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Experimental Investigation of Installation Effects in a Low-Speed Fan System


Installation Effects


von Karman Institute

Rhode-St-Genese - Belgium
von Karman Institute

Rhode-St-Genese - Belgium
SCHRAM Christophe
von Karman Institute

Rhode-St-Genese - Belgium


The reduction of the noise generated by industrial fans that is imposed by ever increasing regulations requires an improved understanding of aeroacoustic mechanisms, in particular of the interactions taking place between the components of HVAC systems or household appliances. Indeed, while the noise produced by an isolated blower is usually characterized under ideal inflow conditions with uniform inlet profile and low turbulence intensity, such conditions are in practice rarely met in the full system, due to product compactness and integration constraints. This leads to extraneous noise generation that can compromise the acoustic performance of the equipment, and thereby increase its development time and cost.
The paper describes an experimental investigation of installation effects for a low-speed fan, based on an advanced multi-ports modal eduction technique. This approach, implementing arrays of microphones and loudspeakers, permits discriminating between aerodynamic and acoustic effects and hence to isolate the influence of flow distortions located upstream of the fan. The outcome of the procedure is a quantitative measure of the noise that is produced by the fan, irrespectively of artifacts of the test rig that would inevitably contaminate the results otherwise.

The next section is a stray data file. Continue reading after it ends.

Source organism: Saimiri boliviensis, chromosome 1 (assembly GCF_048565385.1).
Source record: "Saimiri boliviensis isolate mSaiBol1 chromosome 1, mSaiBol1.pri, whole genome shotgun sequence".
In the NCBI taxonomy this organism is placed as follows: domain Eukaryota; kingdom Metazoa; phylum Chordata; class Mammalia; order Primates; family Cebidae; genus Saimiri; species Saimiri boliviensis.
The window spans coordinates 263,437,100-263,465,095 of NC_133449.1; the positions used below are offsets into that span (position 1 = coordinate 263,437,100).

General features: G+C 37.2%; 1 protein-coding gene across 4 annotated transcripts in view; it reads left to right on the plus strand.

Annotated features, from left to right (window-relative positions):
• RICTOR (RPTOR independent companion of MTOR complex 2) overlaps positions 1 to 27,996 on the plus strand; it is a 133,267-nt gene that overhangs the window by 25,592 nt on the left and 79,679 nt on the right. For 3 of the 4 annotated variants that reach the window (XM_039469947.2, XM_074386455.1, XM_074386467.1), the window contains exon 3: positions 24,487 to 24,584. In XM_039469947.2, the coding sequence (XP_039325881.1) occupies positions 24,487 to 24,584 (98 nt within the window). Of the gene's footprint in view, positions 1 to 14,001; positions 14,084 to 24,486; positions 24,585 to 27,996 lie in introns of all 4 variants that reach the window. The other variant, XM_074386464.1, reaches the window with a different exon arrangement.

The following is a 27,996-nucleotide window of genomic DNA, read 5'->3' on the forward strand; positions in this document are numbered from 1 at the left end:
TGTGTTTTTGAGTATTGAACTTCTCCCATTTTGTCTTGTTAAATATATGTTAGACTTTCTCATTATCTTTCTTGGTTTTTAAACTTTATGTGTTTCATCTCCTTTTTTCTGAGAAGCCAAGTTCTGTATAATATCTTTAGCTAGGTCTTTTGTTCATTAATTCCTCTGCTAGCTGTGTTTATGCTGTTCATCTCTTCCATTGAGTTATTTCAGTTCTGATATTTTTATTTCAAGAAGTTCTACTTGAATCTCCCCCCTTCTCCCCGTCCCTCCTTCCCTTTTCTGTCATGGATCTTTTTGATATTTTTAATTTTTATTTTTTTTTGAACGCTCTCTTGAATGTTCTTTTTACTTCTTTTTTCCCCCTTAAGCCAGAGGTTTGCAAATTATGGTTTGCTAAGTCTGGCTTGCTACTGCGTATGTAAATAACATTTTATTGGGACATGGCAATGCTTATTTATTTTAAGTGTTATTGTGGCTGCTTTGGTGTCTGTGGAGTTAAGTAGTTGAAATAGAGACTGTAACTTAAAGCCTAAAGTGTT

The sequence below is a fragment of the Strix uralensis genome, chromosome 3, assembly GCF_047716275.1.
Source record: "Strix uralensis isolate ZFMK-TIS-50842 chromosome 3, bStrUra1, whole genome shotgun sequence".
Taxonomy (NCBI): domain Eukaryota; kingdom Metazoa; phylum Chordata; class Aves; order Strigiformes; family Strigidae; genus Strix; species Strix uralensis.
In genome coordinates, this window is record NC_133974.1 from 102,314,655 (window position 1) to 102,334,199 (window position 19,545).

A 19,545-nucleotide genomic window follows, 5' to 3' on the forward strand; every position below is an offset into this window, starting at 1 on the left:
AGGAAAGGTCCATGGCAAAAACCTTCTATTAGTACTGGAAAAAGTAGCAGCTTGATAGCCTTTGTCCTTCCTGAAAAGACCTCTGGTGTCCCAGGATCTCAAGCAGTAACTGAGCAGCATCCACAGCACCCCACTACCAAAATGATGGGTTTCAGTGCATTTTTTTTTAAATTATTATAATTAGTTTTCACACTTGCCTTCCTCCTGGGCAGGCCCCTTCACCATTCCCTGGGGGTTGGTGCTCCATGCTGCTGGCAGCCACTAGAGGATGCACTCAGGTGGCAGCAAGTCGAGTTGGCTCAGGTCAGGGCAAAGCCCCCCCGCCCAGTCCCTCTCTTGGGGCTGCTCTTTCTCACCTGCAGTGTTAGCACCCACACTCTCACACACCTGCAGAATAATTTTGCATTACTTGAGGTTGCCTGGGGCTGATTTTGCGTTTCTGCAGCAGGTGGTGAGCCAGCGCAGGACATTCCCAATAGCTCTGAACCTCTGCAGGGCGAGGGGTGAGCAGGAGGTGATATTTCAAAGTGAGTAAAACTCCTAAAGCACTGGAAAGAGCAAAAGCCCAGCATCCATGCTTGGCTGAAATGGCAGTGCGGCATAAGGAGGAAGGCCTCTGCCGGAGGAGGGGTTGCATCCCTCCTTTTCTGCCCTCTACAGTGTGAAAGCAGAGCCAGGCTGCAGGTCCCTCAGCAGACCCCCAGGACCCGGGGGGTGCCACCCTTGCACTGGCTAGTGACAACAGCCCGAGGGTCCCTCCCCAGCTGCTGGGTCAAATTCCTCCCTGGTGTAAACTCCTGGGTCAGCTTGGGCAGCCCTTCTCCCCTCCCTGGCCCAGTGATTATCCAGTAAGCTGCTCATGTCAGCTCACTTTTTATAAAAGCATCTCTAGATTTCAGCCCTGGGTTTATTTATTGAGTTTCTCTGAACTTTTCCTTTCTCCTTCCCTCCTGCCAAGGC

The cornerstone of the procedure is the projection of the acoustic field measured by the microphone arrays on a modal basis corresponding to the Green’s function of the circular duct, parameterized by its axial wavenumber, radial and azimuthal mode orders. In this study, the planar and first two azimuthal modes are included in the analysis. The modal acoustic reflection of the test rig terminations, as well as the modal scattering properties of the fan, are obtained using the loudspeaker arrays.
The results provide a quantitative assessment of the types of distortions that cause the most significant noise increase depending on their geometry and expected inflow distortions